Retroactive is a tricky word to me. To be quite honest; it’s one that I have to look up use-case every time I include it in an email.
From eight to five, Monday through Friday I’m a data analyst. I spend my days determining what data points to capture, analyzing that data and then troubleshooting when there are technical issues and for some reason data isn’t being captured. Majority of the time technical fixes can rarely impact data retroactively. However, there are those rare moments that I’m told a simple classification update will in fact provide a clean view of data back to launch. It’s these moments that the clouds part and a bright blue sky reigns.
Because that’s typically not the case, I spend half my day trying to clean up the data manually and the other half praying for that glorious day when the “dirty” data is no longer in my comparison window. After all the clean up I’m left with little time to do the analysis, which is my actual job.
I’ve come to realize that life rarely has those retroactive fixes. With age, the decisions become greater, the impact more significant and the clean up much more difficult. Thinking before acting can lessen the need for clean up, allowing more time to make a positive impact, which is essentially what we’re all here to do. But there are those unavoidable glitches in life that no matter which way you spin it, there’s just no explanation. These glitches weren’t requested nor were they deserved.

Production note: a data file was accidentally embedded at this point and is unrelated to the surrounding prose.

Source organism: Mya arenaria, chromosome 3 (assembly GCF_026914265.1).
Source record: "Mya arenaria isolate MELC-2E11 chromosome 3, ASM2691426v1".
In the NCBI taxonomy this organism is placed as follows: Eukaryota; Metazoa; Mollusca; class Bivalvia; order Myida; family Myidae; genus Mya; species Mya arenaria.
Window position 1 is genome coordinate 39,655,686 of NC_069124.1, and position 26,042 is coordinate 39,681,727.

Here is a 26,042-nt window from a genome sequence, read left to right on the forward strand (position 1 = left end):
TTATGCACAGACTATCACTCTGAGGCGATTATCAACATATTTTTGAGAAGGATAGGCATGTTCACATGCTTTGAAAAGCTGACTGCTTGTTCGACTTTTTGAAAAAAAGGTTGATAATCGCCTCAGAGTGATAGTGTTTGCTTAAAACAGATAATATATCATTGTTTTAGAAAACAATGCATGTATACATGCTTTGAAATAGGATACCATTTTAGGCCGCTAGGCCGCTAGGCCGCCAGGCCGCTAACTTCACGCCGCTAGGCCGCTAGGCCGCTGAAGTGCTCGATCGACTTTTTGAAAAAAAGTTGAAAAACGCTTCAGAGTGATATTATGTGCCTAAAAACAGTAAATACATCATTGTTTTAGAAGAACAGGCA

As dad began to carve out his new normal shortly after retiring, he sent an email to the six kids. Little does he know the impact his words made or the fact that I reference this email from time to time when I feel myself drifting from the clear blue sky.
Dad wrote “So set your goals, not for your benefit but for others, always for others, family, children, charity, church, needy- you choose and then set out to do it. You will be amazed at what you can accomplish when the goal is not for you but someone dependent on you or those less fortunate… Always keep it real and no one will ever fault you.”
Life the past couple of months has had its fair share of unavoidable glitches. None of it can be explained but through it all I could still see beauty in the interactions of the people that surrounded me. Meals were still delivered to friends, time was shared, hugs were a little tighter, compassionate words said aloud. People showed up, not for themselves but for the benefit of those that needed it.
This is all to emphasize the importance of living a thoughtful life, the importance of being a good human from the start. Life can be extremely trying at times and continuously wishing you had done things differently is tiring. Remember retroactive fixes are seldom. Be proactive, live a life that makes an impact on someone else.